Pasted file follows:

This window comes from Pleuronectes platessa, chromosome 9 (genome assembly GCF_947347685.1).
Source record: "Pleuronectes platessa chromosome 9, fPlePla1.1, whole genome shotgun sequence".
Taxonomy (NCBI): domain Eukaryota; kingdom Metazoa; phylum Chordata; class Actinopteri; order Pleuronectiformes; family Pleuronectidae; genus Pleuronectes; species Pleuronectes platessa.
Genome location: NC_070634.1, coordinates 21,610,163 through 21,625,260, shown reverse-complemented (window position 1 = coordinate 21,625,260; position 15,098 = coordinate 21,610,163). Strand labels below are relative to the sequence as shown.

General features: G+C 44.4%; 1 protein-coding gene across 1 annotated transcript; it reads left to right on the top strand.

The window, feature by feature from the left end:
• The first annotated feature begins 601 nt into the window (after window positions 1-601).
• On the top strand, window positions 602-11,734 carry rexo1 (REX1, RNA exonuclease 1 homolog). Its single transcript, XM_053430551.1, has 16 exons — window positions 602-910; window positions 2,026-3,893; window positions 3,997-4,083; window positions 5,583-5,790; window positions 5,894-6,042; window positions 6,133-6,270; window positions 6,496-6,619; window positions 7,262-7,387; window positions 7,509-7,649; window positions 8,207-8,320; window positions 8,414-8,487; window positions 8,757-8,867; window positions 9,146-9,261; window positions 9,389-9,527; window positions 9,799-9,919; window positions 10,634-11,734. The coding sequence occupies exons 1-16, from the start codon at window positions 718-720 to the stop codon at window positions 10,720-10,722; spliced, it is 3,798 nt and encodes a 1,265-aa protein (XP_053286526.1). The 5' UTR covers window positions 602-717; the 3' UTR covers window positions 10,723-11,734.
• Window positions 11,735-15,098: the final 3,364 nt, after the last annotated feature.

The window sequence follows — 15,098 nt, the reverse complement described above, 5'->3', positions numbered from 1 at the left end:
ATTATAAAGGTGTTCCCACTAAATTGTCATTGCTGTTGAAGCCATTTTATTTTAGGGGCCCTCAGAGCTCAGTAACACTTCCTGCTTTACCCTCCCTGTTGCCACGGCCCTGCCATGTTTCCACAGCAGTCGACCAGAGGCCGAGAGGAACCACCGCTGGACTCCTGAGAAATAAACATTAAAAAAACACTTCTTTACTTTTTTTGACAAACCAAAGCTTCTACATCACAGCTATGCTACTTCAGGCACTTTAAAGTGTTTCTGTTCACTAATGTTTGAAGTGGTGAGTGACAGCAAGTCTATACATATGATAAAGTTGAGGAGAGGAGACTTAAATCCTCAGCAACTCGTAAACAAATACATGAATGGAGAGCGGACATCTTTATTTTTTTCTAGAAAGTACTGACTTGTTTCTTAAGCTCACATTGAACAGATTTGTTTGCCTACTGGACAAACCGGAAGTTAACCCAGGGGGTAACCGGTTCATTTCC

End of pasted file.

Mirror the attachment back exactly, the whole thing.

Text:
This window comes from Pleuronectes platessa, chromosome 9 (genome assembly GCF_947347685.1).
Source record: "Pleuronectes platessa chromosome 9, fPlePla1.1, whole genome shotgun sequence".
Taxonomy (NCBI): domain Eukaryota; kingdom Metazoa; phylum Chordata; class Actinopteri; order Pleuronectiformes; family Pleuronectidae; genus Pleuronectes; species Pleuronectes platessa.
Genome location: NC_070634.1, coordinates 21,610,163 through 21,625,260, shown reverse-complemented (window position 1 = coordinate 21,625,260; position 15,098 = coordinate 21,610,163). Strand labels below are relative to the sequence as shown.

General features: G+C 44.4%; 1 protein-coding gene across 1 annotated transcript; it reads left to right on the top strand.

The window, feature by feature from the left end:
• The first annotated feature begins 601 nt into the window (after window positions 1-601).
• On the top strand, window positions 602-11,734 carry rexo1 (REX1, RNA exonuclease 1 homolog). Its single transcript, XM_053430551.1, has 16 exons — window positions 602-910; window positions 2,026-3,893; window positions 3,997-4,083; window positions 5,583-5,790; window positions 5,894-6,042; window positions 6,133-6,270; window positions 6,496-6,619; window positions 7,262-7,387; window positions 7,509-7,649; window positions 8,207-8,320; window positions 8,414-8,487; window positions 8,757-8,867; window positions 9,146-9,261; window positions 9,389-9,527; window positions 9,799-9,919; window positions 10,634-11,734. The coding sequence occupies exons 1-16, from the start codon at window positions 718-720 to the stop codon at window positions 10,720-10,722; spliced, it is 3,798 nt and encodes a 1,265-aa protein (XP_053286526.1). The 5' UTR covers window positions 602-717; the 3' UTR covers window positions 10,723-11,734.
• Window positions 11,735-15,098: the final 3,364 nt, after the last annotated feature.

The window sequence follows — 15,098 nt, the reverse complement described above, 5'->3', positions numbered from 1 at the left end:
ATTATAAAGGTGTTCCCACTAAATTGTCATTGCTGTTGAAGCCATTTTATTTTAGGGGCCCTCAGAGCTCAGTAACACTTCCTGCTTTACCCTCCCTGTTGCCACGGCCCTGCCATGTTTCCACAGCAGTCGACCAGAGGCCGAGAGGAACCACCGCTGGACTCCTGAGAAATAAACATTAAAAAAACACTTCTTTACTTTTTTTGACAAACCAAAGCTTCTACATCACAGCTATGCTACTTCAGGCACTTTAAAGTGTTTCTGTTCACTAATGTTTGAAGTGGTGAGTGACAGCAAGTCTATACATATGATAAAGTTGAGGAGAGGAGACTTAAATCCTCAGCAACTCGTAAACAAATACATGAATGGAGAGCGGACATCTTTATTTTTTTCTAGAAAGTACTGACTTGTTTCTTAAGCTCACATTGAACAGATTTGTTTGCCTACTGGACAAACCGGAAGTTAACCCAGGGGGTAACCGGTTCATTTCC